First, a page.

Bill Freeman, Tennessee Democrats’ top fundraiser and a possible candidate for governor in 2018, is calling for the Tennessee Democratic Party to bring in a new party chair to replace Mary Mancini after Democrats suffered yet another round of sweeping losses in state legislative races last week.
“After a loss like this, I think we’ve got to look at every option including a new chair,” Freeman told The Tennessean.
“Much like in the NFL if a coach is 0-16, he might be the greatest guy in the world, but we’re all interested in results and this was a terrible failure on the part of all Democrats,” he said. “We’ve got to change direction and find new leadership and a new direction.”
Mancini, a liberal activist from Nashville, has served as chair of the state party for the past two years after replacing former chairman Roy Herron. Her term expires in January, when the Tennessee Democratic Party's Executive Committee will meet to vote on a chair. She confirmed she plans on seeking another two-year term.
“All I can tell you is I’m running for chair again,” Mancini said when asked about Freeman’s comments.
Freeman plans to outline his criticism in a letter Monday to the Tennessee Democratic Party’s Executive Committee.
Tennessee Democrats are licking their wounds after watching Republicans expand their supermajority in the House to 74 of the 99 seats following last week's election and hold their Republican majority 28 to 5. Republican Donald Trump finished with more than 61 percent of the vote in Tennessee, eclipsing margins of both Mitt Romney in 2012 and John McCain in 2008.
“We are going to review everything that we’ve done, and we’re going to learn from our successes and from our mistakes and move forward,” Mancini said.
The only Republican incumbent who lost reelection was Rep. Steve McManus, R-Shelby County, who fell to Democrat Dwayne Thompson.
Tennessee Democrats this year deployed a strategy of recruiting women to run against Republican incumbents in state legislative races. But none of the 20 Democratic women who were part of that effort won on Tuesday.
Mancini said she believes the strategy was nonetheless significant for the party because it helped Democrats recruit candidates who she said “were capable, smart and cared about our Democratic values.”
“Nothing is impossible,” she said of Democrats’ chances moving forward in Tennessee. “I think what we have to do is keep building on what we’ve accomplished in the last two years, which is a lot, and then have to move forward and take the lessons from this election cycle and learn from them.”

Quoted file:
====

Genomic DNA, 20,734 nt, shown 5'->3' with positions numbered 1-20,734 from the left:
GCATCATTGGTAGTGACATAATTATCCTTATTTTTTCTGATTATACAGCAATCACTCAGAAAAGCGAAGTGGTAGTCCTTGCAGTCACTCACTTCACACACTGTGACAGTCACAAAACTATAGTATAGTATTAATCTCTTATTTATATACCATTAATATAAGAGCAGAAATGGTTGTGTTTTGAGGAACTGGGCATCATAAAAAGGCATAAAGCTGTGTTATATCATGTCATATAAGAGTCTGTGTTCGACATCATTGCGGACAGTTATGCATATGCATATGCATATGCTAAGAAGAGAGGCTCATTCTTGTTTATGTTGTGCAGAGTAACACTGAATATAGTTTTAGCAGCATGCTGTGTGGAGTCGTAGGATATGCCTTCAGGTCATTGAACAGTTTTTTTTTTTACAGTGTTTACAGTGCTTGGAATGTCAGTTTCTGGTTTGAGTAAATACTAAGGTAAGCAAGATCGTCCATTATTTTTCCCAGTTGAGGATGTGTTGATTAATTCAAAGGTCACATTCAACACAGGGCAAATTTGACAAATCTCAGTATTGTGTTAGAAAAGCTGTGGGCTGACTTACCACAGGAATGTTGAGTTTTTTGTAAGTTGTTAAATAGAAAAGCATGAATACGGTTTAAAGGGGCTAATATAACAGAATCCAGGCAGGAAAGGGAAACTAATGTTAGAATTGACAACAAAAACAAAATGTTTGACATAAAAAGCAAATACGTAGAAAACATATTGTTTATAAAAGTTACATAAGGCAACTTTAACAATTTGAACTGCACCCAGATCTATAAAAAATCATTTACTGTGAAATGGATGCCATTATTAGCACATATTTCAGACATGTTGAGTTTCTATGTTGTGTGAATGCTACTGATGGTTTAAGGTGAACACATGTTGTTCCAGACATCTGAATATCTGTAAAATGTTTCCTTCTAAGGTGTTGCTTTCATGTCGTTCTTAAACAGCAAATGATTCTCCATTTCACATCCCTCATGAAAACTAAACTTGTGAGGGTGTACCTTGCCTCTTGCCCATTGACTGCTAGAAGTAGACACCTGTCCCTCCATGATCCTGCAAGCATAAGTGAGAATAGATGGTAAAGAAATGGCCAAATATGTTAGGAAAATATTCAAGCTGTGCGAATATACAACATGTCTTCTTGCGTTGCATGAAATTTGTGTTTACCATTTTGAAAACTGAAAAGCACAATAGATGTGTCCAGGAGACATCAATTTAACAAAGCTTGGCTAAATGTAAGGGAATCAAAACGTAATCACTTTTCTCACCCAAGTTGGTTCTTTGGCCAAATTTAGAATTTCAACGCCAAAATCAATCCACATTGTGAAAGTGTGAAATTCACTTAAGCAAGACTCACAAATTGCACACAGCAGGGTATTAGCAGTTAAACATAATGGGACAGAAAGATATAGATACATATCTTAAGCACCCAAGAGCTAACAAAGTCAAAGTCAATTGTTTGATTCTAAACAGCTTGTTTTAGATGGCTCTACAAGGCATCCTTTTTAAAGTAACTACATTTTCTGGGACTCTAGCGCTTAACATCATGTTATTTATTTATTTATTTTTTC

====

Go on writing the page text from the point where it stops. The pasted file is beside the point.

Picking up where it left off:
Freeman, a wealthy real estate professional who ran unsuccessfully for mayor of Nashville last year despite an enormous cash advantage, is the state’s top donor for Democrats. He kicked off the election cycle this year by giving a $100,000 check to House Democrats and contributed individually to Tennessee Democratic candidates and the state party throughout the year.
He also served as a campaign finance bundler for Democratic presidential candidate Hillary Clinton, which involved hosting multiple fundraisers for Clinton including one at his Forest Hills home. Freeman is currently weighing a Democratic run for governor, saying he would likely make a decision by early next year.
Freeman and other Democrats are already floating a possible candidate to run against Mancini — Holly McCall, a recent Democratic candidate who lost by a lopsided margin last week to Republican Sam Whitson in the House District 65 race in Williamson County to replace ousted Republican Rep. Jeremy Durham.
Freeman said he would support McCall if she decided to run for the chairman position
“I think she would bring a breath of fresh air, energy, hard-working commitment,” Freeman said. “And we need to give others an opportunity to serve.”
McCall said she is interested in seeking the chair position but did offer any criticism of Mancini.
"Just in the last few days, I've had several prominent members of Democratic leadership contact me to express their desire to see me run for state party chair," she said. "I'm honored that they looked at the way I ran my campaign and have reached out to me. I'm interested and I'm going to take the next week or so and mull it over."
Reach Joey Garrison at 615-259-8236 and on Twitter @joeygarrison.